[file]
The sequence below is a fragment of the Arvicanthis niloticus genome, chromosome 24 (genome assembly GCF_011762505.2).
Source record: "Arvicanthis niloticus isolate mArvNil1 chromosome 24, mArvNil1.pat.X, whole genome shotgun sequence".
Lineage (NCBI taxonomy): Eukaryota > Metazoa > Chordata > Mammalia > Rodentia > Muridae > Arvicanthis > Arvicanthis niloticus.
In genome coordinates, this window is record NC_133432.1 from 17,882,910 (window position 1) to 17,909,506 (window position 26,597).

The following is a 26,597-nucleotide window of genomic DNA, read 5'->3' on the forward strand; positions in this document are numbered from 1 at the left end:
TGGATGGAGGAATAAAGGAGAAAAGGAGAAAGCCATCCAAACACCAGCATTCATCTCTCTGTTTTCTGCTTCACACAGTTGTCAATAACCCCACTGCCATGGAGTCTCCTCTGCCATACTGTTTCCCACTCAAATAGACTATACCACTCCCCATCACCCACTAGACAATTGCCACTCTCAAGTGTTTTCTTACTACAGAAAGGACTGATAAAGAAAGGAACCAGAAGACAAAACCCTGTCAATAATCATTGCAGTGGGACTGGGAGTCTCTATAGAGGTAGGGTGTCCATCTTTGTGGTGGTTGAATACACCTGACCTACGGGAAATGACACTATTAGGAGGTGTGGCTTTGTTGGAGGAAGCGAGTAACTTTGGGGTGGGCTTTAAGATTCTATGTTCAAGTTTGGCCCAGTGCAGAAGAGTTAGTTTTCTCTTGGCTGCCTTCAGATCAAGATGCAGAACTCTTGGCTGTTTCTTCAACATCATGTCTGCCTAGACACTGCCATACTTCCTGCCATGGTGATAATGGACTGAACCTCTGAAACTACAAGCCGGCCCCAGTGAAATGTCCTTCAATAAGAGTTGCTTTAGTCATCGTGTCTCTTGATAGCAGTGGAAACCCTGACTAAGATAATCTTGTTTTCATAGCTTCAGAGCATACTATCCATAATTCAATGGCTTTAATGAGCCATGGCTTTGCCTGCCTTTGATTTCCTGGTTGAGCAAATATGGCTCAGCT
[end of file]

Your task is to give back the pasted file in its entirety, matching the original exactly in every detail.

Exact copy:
The sequence below is a fragment of the Arvicanthis niloticus genome, chromosome 24 (genome assembly GCF_011762505.2).
Source record: "Arvicanthis niloticus isolate mArvNil1 chromosome 24, mArvNil1.pat.X, whole genome shotgun sequence".
Lineage (NCBI taxonomy): Eukaryota > Metazoa > Chordata > Mammalia > Rodentia > Muridae > Arvicanthis > Arvicanthis niloticus.
In genome coordinates, this window is record NC_133432.1 from 17,882,910 (window position 1) to 17,909,506 (window position 26,597).

The following is a 26,597-nucleotide window of genomic DNA, read 5'->3' on the forward strand; positions in this document are numbered from 1 at the left end:
TGGATGGAGGAATAAAGGAGAAAAGGAGAAAGCCATCCAAACACCAGCATTCATCTCTCTGTTTTCTGCTTCACACAGTTGTCAATAACCCCACTGCCATGGAGTCTCCTCTGCCATACTGTTTCCCACTCAAATAGACTATACCACTCCCCATCACCCACTAGACAATTGCCACTCTCAAGTGTTTTCTTACTACAGAAAGGACTGATAAAGAAAGGAACCAGAAGACAAAACCCTGTCAATAATCATTGCAGTGGGACTGGGAGTCTCTATAGAGGTAGGGTGTCCATCTTTGTGGTGGTTGAATACACCTGACCTACGGGAAATGACACTATTAGGAGGTGTGGCTTTGTTGGAGGAAGCGAGTAACTTTGGGGTGGGCTTTAAGATTCTATGTTCAAGTTTGGCCCAGTGCAGAAGAGTTAGTTTTCTCTTGGCTGCCTTCAGATCAAGATGCAGAACTCTTGGCTGTTTCTTCAACATCATGTCTGCCTAGACACTGCCATACTTCCTGCCATGGTGATAATGGACTGAACCTCTGAAACTACAAGCCGGCCCCAGTGAAATGTCCTTCAATAAGAGTTGCTTTAGTCATCGTGTCTCTTGATAGCAGTGGAAACCCTGACTAAGATAATCTTGTTTTCATAGCTTCAGAGCATACTATCCATAATTCAATGGCTTTAATGAGCCATGGCTTTGCCTGCCTTTGATTTCCTGGTTGAGCAAATATGGCTCAGCT